It has been years since I last read it straight through, and by now I have picked up perspective that I lacked when Schafer's The Golden Peaches of Samarkand was first published and, to my pleasure, is still in print, both literally in hard copy and as an e-book. I never took Schafer's course, but most of my friends did, and his colleagues admired it, too. I owned the first edition of 1962, one of the UC Press's finest productions, and after I returned to teaching in the 1980s I replaced it (evidently given away to an appreciative friend when I entered a religious order) with the current paperback. Now that the Kindle edition is so much easier on my eyes, I have acquired it and am grateful that the footnote access works perfectly. No scholarly book has ever managed its documentation, of almost unequaled adequacy, and mostly the author's own, better than this one; to a reader who habitually reads footnotes it is wonderful to be able to use them just as well as in the original.
There was a period of several months in my last undergraduate year when, privately, I struggled with the realization that I couldn't do graduate work in both Greek and Chinese art and history in the parallel fashion I'd been enjoying; either one demanded some real mastery of the language. Since I had always worked my way through, my head start in Greek and Latin was decisive; I had not even begun Chinese, and there was always a generous but limited provision of scholarships, fellowships, teaching assistantships (from the budgets of different apartments), and hour-basis jobs in the University Library loan department (where, also, I had learned punch-card based computer programming). In sum, the University had already treated me as royally as even Oxford or Cambridge was wont to do for such as me. But my interest in China persisted, and China was foreign only in the same way as Greece was, though I never did study the language.
One evening Antiques Roadshow featured a lion both powerful and exquisite and wonderfully preserved. As the expert said, it is certainly Tang, and it triggered a search all over my house for my copy of Schafer's book and then to seek it in Amazon, where, behold, there it is. What with all the place-names in both the older transliterations rather than pinyin and finding adequate maps (assuming that, like me, you are unhappy without them) it is not easy reading, but I can only say that, even reading it for the first time, one is possessed by it (rather like Arthur Waley's translation of The Tale of Genji in this respect) once you have read not more than a hundred pages. The Encyclopaedia Britannica Eleventh Edition (1910) double-page map of China is best, but it is more daunting than the most readily available (and possibly based on it) double-page map in any edition of Sherman Lee's A History of Far Eastern Art. You see, I am actually urging you all to read Edward Schafer's Golden Peaches of Samarkand. It still bears its 5-star rating in Amazon.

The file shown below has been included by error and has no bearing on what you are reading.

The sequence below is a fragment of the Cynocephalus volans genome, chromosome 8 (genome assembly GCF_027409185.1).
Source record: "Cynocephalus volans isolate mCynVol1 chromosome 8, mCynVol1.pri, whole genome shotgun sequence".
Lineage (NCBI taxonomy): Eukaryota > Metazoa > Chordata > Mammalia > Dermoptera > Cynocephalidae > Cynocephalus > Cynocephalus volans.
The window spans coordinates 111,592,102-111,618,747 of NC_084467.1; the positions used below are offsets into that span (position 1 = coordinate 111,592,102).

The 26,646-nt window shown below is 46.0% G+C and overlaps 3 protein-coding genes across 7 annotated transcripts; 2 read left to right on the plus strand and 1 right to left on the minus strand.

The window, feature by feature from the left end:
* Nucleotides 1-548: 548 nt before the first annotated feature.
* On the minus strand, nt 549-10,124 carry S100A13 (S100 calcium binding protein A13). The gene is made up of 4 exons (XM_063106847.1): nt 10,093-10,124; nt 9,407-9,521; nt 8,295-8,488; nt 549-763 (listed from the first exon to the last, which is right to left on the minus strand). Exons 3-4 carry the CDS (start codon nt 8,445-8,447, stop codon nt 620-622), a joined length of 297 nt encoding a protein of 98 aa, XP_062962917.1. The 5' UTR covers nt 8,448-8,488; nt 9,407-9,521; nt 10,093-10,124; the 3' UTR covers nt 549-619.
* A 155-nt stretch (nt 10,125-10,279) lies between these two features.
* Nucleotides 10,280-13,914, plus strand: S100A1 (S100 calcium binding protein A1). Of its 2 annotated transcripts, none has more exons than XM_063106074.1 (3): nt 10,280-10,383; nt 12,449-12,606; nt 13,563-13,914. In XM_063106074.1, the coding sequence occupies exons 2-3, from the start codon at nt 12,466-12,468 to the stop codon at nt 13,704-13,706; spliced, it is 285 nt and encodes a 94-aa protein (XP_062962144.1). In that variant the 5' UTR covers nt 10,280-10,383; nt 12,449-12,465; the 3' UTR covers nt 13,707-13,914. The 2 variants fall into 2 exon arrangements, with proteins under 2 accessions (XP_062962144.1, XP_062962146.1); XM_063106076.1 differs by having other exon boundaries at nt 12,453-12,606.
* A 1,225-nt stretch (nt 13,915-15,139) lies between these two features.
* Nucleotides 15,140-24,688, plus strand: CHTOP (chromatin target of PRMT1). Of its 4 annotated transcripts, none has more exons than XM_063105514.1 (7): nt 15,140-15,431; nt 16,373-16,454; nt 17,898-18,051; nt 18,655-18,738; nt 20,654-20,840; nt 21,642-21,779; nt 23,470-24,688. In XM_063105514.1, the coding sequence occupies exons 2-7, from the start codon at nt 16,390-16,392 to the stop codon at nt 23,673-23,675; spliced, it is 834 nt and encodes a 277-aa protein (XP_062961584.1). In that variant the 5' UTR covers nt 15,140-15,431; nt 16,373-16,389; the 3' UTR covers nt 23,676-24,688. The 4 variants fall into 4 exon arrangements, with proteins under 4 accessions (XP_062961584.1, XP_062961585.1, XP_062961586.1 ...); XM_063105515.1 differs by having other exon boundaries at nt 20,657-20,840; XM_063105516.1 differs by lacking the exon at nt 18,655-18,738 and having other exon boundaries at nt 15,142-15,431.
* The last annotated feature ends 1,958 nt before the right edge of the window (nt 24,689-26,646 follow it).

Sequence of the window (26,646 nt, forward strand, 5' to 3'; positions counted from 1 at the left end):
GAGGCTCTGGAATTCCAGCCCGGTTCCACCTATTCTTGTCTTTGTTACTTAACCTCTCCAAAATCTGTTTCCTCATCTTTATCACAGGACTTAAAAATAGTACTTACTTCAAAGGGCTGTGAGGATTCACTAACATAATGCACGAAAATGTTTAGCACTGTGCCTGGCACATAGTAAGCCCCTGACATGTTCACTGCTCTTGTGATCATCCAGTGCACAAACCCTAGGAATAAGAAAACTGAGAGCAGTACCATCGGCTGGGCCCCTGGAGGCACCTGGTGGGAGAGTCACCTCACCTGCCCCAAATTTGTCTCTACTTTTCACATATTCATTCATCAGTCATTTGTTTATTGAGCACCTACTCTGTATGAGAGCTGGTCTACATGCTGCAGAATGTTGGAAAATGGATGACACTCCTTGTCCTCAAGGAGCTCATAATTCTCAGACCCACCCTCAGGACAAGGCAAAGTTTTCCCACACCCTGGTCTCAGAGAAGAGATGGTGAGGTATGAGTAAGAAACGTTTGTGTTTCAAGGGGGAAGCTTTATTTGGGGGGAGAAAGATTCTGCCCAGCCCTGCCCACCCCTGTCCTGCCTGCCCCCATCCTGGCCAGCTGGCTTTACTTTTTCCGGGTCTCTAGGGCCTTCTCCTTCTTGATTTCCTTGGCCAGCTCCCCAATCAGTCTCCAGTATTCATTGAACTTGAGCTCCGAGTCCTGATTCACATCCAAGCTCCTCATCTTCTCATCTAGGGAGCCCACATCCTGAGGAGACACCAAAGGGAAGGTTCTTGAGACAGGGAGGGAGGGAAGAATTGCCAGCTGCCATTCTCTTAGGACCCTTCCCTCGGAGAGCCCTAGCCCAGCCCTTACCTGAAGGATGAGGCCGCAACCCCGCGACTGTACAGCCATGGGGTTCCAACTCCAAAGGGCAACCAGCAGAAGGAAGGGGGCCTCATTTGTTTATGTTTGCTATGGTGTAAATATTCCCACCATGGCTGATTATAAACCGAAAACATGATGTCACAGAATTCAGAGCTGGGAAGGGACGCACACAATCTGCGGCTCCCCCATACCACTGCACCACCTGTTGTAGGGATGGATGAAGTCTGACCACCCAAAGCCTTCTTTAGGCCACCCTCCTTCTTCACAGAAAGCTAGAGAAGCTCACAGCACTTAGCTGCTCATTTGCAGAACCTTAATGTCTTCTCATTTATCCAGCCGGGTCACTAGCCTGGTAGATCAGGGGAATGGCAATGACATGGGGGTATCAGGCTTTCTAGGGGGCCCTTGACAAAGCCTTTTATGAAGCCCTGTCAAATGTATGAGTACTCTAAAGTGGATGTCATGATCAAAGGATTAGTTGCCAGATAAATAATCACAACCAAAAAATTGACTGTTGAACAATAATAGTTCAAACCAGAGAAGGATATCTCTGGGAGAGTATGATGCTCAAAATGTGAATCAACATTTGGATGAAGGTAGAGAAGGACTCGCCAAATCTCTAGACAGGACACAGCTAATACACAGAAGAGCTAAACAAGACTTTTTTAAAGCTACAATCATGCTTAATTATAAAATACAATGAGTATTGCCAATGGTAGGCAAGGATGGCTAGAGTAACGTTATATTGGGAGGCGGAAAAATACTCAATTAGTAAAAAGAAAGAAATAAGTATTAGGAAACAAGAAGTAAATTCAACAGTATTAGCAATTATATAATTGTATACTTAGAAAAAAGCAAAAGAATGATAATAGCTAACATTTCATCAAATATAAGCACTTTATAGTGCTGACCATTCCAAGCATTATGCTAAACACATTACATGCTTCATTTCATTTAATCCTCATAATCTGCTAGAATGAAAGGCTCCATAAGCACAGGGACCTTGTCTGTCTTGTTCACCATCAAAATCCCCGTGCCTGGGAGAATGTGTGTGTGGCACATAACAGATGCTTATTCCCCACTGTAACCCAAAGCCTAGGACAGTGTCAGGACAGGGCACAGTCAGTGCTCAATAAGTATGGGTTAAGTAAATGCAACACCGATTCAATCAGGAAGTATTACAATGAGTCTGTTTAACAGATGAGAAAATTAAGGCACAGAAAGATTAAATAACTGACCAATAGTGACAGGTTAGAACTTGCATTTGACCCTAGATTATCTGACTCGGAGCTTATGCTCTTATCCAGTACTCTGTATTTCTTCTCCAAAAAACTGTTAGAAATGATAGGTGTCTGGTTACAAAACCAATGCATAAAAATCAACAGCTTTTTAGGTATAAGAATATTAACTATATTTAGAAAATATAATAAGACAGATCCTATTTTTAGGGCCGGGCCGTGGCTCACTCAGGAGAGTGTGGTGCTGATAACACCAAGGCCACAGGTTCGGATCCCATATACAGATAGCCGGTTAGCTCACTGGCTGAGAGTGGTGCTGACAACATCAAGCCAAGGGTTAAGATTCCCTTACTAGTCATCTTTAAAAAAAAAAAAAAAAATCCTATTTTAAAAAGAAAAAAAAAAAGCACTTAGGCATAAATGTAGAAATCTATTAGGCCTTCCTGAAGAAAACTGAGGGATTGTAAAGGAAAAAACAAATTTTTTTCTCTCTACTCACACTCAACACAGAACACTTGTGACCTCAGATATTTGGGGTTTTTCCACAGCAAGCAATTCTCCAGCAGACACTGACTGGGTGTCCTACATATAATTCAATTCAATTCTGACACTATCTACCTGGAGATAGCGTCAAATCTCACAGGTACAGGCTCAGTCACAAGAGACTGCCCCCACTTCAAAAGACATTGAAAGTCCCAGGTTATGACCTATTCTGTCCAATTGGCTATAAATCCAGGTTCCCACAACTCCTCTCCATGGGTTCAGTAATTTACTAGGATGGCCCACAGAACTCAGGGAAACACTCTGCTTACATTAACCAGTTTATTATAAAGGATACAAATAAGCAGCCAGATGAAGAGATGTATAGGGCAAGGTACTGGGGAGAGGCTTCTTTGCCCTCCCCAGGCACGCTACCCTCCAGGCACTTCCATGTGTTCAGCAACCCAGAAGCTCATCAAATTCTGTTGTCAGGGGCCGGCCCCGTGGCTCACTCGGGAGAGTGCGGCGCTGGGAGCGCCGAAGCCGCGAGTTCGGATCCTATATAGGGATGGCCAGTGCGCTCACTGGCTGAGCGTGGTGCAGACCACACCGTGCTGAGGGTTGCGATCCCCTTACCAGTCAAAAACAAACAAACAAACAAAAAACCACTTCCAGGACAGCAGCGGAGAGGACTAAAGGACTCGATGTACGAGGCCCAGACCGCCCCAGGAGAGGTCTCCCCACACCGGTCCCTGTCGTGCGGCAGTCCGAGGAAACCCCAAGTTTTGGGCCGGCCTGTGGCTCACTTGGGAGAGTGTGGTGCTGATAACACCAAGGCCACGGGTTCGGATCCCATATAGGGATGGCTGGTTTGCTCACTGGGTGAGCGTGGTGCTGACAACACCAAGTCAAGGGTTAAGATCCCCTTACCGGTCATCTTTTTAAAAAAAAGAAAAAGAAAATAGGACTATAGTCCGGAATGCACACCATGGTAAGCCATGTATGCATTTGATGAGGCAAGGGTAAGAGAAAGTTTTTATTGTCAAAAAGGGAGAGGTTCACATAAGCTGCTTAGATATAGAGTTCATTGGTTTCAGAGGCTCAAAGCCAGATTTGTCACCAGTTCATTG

So, this is, you see, my first repayment of my debt alluded to in the last Post, a true pleasure of real value in recompense for time taken to try to chase that money trail, since now I see that all the media are finally onto it. The latter quest isn't something that one values having learned more than half a century later.
Of course, each of us may find his own Golden Peaches.